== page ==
Skip to main content

Unit information: Nationalism and National Identity in Argentina, 1810-1955 in 2015/16

Please note: you are viewing unit and programme information for a past academic year. Please see the current academic year for up to date information.

Unit name Nationalism and National Identity in Argentina, 1810-1955
Unit code HISP20046
Credit points 20
Level of study I/5
Teaching block(s) Teaching Block 1 (weeks 1 - 12)
Unit director Dr. Williams
Open unit status Not open




School/department Department of Hispanic, Portuguese and Latin American Studies
Faculty Faculty of Arts

Description including Unit Aims

This unit introduces students to the history of Argentina from the period of independence (1810) to the years immediately following the fall of Peronism (1955). Students will explore the ways in which a sense of national identity was fostered and developed over the course of the nineteenth century, examine the principal debates concerning nationalism, and consider the ways in which cultural, economic, right-wing and left-wing nationalism have shaped the country’s political history and culture in the twentieth century.

Intended Learning Outcomes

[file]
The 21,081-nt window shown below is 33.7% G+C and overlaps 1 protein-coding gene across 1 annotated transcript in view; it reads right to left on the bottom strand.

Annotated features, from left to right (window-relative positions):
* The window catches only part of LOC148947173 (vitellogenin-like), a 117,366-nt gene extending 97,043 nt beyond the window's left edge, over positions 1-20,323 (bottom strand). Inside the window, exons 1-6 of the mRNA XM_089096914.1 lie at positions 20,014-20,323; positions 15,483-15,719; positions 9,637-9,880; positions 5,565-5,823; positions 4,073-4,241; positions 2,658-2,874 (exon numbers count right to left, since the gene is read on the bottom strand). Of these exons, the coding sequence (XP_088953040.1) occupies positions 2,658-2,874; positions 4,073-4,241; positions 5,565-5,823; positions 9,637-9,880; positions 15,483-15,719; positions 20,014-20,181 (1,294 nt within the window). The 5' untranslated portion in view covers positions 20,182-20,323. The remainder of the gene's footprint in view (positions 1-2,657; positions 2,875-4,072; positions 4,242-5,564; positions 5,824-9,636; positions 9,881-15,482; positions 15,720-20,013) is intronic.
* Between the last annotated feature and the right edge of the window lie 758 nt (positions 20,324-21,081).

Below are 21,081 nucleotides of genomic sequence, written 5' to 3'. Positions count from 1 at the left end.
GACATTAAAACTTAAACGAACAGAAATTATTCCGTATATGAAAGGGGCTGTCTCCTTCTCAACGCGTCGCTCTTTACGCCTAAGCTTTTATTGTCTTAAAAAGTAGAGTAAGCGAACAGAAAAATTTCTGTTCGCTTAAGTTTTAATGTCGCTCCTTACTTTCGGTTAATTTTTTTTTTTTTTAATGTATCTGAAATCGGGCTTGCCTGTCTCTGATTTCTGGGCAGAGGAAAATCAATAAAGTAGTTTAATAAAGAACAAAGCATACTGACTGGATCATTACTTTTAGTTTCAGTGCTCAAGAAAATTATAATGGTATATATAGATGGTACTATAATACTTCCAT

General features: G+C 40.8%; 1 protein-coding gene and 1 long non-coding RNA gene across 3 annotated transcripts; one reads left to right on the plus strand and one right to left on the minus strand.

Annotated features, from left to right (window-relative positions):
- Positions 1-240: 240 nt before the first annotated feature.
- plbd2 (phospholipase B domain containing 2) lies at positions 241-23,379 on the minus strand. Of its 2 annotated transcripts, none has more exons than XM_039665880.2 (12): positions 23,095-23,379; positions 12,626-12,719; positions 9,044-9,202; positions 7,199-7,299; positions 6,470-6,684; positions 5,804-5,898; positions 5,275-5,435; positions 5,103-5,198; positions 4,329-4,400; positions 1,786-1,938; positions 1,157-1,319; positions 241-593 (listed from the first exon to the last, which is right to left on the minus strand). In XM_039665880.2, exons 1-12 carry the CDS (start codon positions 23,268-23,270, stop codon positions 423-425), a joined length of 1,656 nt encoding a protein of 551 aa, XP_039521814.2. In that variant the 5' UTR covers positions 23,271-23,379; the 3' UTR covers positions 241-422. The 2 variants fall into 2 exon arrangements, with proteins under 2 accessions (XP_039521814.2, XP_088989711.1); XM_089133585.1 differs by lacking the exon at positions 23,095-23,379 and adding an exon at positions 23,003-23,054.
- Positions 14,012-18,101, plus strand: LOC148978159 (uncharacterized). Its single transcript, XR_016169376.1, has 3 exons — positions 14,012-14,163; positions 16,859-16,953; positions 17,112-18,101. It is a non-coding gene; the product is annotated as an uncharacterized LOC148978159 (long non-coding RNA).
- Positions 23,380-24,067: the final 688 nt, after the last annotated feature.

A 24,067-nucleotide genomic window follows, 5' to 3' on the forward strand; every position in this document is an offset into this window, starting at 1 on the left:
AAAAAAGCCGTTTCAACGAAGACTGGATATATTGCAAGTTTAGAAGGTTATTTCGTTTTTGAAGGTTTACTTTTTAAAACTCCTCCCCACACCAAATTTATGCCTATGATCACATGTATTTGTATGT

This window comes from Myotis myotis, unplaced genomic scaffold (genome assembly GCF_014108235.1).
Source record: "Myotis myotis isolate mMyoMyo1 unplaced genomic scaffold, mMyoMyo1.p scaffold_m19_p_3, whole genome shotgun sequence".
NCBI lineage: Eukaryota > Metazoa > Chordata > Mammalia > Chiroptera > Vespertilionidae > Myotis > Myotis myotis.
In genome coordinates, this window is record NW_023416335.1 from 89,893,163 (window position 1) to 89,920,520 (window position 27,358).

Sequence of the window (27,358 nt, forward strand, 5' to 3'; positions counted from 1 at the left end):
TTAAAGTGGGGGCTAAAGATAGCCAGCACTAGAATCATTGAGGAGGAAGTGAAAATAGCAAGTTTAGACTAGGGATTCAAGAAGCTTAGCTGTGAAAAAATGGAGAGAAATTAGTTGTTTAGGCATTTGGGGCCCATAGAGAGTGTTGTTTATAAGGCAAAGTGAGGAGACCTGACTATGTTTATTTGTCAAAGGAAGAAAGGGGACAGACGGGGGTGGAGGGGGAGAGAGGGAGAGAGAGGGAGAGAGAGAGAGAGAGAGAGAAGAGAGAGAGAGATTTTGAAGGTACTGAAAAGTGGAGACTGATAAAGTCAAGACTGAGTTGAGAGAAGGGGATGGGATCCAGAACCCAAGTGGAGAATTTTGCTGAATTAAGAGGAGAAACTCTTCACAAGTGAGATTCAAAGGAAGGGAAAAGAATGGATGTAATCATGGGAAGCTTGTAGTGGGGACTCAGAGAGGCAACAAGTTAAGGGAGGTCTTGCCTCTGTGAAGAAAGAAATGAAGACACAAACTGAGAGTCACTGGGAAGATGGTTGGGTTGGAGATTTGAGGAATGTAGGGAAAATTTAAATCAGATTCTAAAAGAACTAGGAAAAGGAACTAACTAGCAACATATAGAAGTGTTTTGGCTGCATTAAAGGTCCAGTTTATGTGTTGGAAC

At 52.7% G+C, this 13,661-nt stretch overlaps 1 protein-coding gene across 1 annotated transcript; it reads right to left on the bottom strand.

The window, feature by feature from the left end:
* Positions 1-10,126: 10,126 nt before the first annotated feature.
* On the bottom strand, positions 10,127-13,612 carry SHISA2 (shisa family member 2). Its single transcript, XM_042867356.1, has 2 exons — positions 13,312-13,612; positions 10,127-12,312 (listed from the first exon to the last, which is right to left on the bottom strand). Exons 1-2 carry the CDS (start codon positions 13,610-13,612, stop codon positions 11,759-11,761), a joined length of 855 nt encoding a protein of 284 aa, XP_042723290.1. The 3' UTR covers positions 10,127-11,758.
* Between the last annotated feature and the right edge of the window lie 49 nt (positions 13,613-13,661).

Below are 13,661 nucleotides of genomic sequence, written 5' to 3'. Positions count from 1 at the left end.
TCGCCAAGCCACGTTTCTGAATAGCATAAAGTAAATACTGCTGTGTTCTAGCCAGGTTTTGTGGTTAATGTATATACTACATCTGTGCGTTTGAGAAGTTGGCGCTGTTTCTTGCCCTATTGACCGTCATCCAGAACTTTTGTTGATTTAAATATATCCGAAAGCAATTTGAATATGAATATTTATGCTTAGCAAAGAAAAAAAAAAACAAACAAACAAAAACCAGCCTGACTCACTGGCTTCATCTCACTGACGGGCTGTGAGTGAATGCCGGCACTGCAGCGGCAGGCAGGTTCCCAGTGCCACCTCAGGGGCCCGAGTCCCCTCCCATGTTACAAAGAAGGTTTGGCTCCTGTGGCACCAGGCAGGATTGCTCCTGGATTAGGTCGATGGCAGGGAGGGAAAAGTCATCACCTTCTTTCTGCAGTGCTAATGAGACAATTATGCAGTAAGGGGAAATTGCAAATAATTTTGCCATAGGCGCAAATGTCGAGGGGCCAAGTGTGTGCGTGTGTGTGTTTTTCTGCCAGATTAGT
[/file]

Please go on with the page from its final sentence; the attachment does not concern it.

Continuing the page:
Successful students will:

  • be knowledgeable about a significant cultural, historical or linguistic subject related to the language they are studying;
  • be skilled in the selection and synthesis of relevant material;
  • be able to evaluate and analyse relevant material from a significant body of source materials, usually in a foreign language, at a high level;
  • be able to respond to questions or problems by presenting their independent judgements in an appropriate style and at an high level of complexity;
  • be able to transfer these skills to other working environments, including study at a foreign university and on work placements during the year abroad.

Teaching Information

1 weekly lecture hour and one weekly seminar hour

Assessment Information

1 essay 50% and a 2 hour exam (50%)

Reading and References

  • Nicholas Shumway, The Invention of Argentina (Berkeley and London: University of California Press, 1991).
  • Sandra McGee Deutsch and Ronald H. Dolkhart, The Argentine Right: Its History and Intellectual Origins, 1910 to the Present (Wilmington, Del.: SR Books, 1993).
  • David Rock, Authoritarian Argentina: The Nationalist Movement, its History and its Impact (Berkeley and Oxford: University of California Press, 1993).
  • Monica Esti Rein, Politics and Education in Argentina, 1946-1962 (Armonk, New York: M. E. Sharpe, 1998).
  • John A.Britton (ed.), Molding the Hearts and Minds: Education, Communications, and Social Change in Latin America (Wilmington, Del.: Scholarly Resources, 1997)
  • Mariano Ben Plotkin, Mañana es San Perón: A Cultural History of Perón’s Argentina (Wilmington, Del.: Scholarly Resources, 2003).